With a view of rolling, green hills as a backdrop to a fresh, stiff breeze blowing in your face, Loxley has more of a rural English feel than most Sheffield suburbs.
The village can be found almost five miles from Sheffield city centre, on the road to High Bradfield.
Loxley was once an important part of the area's industry.
Steel works and rolling mills lined the Loxley River, and some of the mill ponds serve as a reminder of what once stood there.
Industry in the village took a huge hit in 1864 in the Great Sheffield Flood. Seventeen people died in Loxley on March 11 when the Dale Dyke Dam broke while being filled for the first time.
Many of the village's victims are buried in the grounds of the Loxley Old Church, located just off the main road. It had a disaster of its own last August, when a fire ravaged the building.
Local campaigner Ron Clayton has renewed his call for it to be restored, and for the graveyard to be cleaned up, but he's concerned his words are falling on deaf ears.
He has more people in his corner this time, including Dunford Bridge resident Mick Drewry.
Mick last visited the cemetery in August 2016, and said it was so bad that he couldn't even find his grandmother Lillian Pridmore's final resting place. She died in 1959.
"I was astonished at the state of the cemetery," Mick said.
The news is taking its toll on Mick's mother Jean, who is 85. She has mobility problems, and hasn't seen it for herself.
"It's of concern to her, emotionally," Mick said.
Jean had been involved setting up a friends of the church group.
Mick's grandfather Ernest Pridmore died in 1985, and is buried in the same cemetery.
Restoring the church and its grounds would be a huge step forward for the community, and Sheffield, according to Ron.
He wants to see Sheffield take more of an interest in its history, and Ron takes a keen interest in an outlaw who many might not even know has links to the area.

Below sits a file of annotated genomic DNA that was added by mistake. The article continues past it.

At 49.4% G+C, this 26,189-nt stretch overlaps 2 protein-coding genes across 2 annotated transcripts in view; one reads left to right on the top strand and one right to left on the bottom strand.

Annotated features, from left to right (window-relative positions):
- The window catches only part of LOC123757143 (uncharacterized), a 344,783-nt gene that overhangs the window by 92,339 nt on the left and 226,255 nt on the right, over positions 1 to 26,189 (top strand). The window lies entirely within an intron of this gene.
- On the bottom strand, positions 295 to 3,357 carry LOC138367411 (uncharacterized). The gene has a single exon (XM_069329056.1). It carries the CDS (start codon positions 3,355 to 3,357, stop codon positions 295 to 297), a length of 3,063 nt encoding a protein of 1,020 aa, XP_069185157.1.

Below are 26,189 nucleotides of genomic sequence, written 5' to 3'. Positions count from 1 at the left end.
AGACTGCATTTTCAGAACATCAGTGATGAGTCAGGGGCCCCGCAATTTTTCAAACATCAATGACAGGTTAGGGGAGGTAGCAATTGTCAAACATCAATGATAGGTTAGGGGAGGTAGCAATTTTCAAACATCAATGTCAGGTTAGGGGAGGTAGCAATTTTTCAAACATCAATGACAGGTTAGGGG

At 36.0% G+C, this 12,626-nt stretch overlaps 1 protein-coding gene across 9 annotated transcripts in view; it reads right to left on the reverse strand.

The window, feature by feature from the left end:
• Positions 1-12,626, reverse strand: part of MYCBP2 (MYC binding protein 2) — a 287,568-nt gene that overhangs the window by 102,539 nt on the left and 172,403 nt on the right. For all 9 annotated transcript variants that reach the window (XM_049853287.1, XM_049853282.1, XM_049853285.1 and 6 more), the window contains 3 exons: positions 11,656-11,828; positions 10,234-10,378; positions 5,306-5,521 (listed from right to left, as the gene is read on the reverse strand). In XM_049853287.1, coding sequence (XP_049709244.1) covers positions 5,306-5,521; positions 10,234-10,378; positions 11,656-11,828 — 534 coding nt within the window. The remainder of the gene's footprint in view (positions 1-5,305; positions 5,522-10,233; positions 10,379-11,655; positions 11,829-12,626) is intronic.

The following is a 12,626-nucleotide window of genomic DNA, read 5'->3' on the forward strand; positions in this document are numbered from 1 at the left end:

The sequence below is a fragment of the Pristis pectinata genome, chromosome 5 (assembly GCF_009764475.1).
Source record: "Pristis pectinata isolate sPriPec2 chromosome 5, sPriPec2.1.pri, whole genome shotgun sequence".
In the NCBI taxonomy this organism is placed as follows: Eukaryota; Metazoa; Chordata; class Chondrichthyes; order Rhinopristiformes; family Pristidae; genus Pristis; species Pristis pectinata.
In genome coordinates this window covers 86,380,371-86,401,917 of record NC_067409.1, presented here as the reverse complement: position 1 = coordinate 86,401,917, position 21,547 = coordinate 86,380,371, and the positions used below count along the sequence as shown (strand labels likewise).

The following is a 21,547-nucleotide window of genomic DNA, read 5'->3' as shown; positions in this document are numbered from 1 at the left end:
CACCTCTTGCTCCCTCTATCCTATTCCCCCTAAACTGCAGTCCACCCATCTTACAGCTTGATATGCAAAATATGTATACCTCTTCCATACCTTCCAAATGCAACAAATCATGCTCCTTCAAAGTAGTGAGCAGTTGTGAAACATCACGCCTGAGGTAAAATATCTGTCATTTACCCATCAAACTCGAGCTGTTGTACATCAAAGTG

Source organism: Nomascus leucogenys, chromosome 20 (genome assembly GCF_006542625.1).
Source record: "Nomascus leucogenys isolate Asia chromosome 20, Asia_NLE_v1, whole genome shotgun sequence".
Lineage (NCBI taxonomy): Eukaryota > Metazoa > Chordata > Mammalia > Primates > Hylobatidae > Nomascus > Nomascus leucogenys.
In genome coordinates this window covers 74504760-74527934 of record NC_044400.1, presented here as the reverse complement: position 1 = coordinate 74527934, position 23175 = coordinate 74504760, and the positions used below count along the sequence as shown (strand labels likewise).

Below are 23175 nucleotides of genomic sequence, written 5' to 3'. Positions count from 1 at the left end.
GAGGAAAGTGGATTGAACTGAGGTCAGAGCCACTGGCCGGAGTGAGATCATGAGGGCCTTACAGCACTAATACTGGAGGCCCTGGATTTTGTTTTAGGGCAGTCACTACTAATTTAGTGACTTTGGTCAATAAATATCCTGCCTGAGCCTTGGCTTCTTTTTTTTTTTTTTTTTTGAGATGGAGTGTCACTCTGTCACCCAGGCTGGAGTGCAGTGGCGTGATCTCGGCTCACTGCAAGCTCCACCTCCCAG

Like most legends, that of the swashbuckling Robin Hood divides people to this day, though many are keen to offer .
Was he really a sword-wielding, heroic outlaw who stole from the rich and gave to the poor, supporting Richard the Lionheart, who was away fighting at the Third Crusade? Or was he, like some of the earliest references suggested, much further down the social scale?
Did he even exist at all?
While Nottingham is the region of England which comes to many minds when referring to the story, Loxley is also close to its centre. Robin Hood is said to be from the area. He is sometimes referred to as Robin of Locksley, and the spelling isn't all that different from the village's name today.
Ron isn't letting the truth get in the way of the story, but that's part and parcel of stories like these.
"My opinion is that it's a piece of folklore," Ron said.
"It's about good triumphing over evil."
Less than 50 miles away, Nottingham embraces its link with Robin Hood. Ron said it was time Sheffield did the same.
Plans for a sculpture or a statue in Loxley have been talked about, but never materialised.
Ron said more needed to be done to embrace it.
"This city hasn't got the interest," he said.
Robin Hood's supposed lieutenant, Little John, isn't too far away. He is buried at Hathersage, Derbyshire. It's about a half hour's drive from Loxley.
These days, Loxley's main road is popular with cyclists. Plenty of rugged up riders were out on Tuesday, struggling up the long incline and zooming down on the way back into Sheffield.
It's not just cyclists who get out and about. The Purcey Pud 10 kilometre race happens every year in Loxley, adding to the community feel.
The runners gather post-race to sip on a coffee, or a beer for the brave few, at the Admiral Rodney on the Loxley Road.
The watering hole's assistant manager, Tom Townsend, said most stuck to just caffeine.
"A couple of people had a beer," Tom said.
Tom lives on the other side of town, on Handsworth Road, but loves working in Loxley.
It hasn't taken long to make an impression on the 22-year-old. Tom has only worked at the pub for about eight months.
"It's lovely, actually," he said.
"It has a nice community spirit."
Former Sheffield Lord Mayor Vickie Priestley remembers her time in Loxley with fondness.
She is now at Walshaw Road, Worrall, but Vickie has a soft spot for her former village.
"It's that sense that really, you're almost in the countryside, if you like," Vickie said.
"It's a small place. You know everybody."
There are too many stories to recount of the people in the town, according to the Stannington Ward councillor.
"You always get your characters, don't you," Vickie said.
Vickie, 60, and her husband Lloyd considered their options carefully before moving on. It took the couple three years.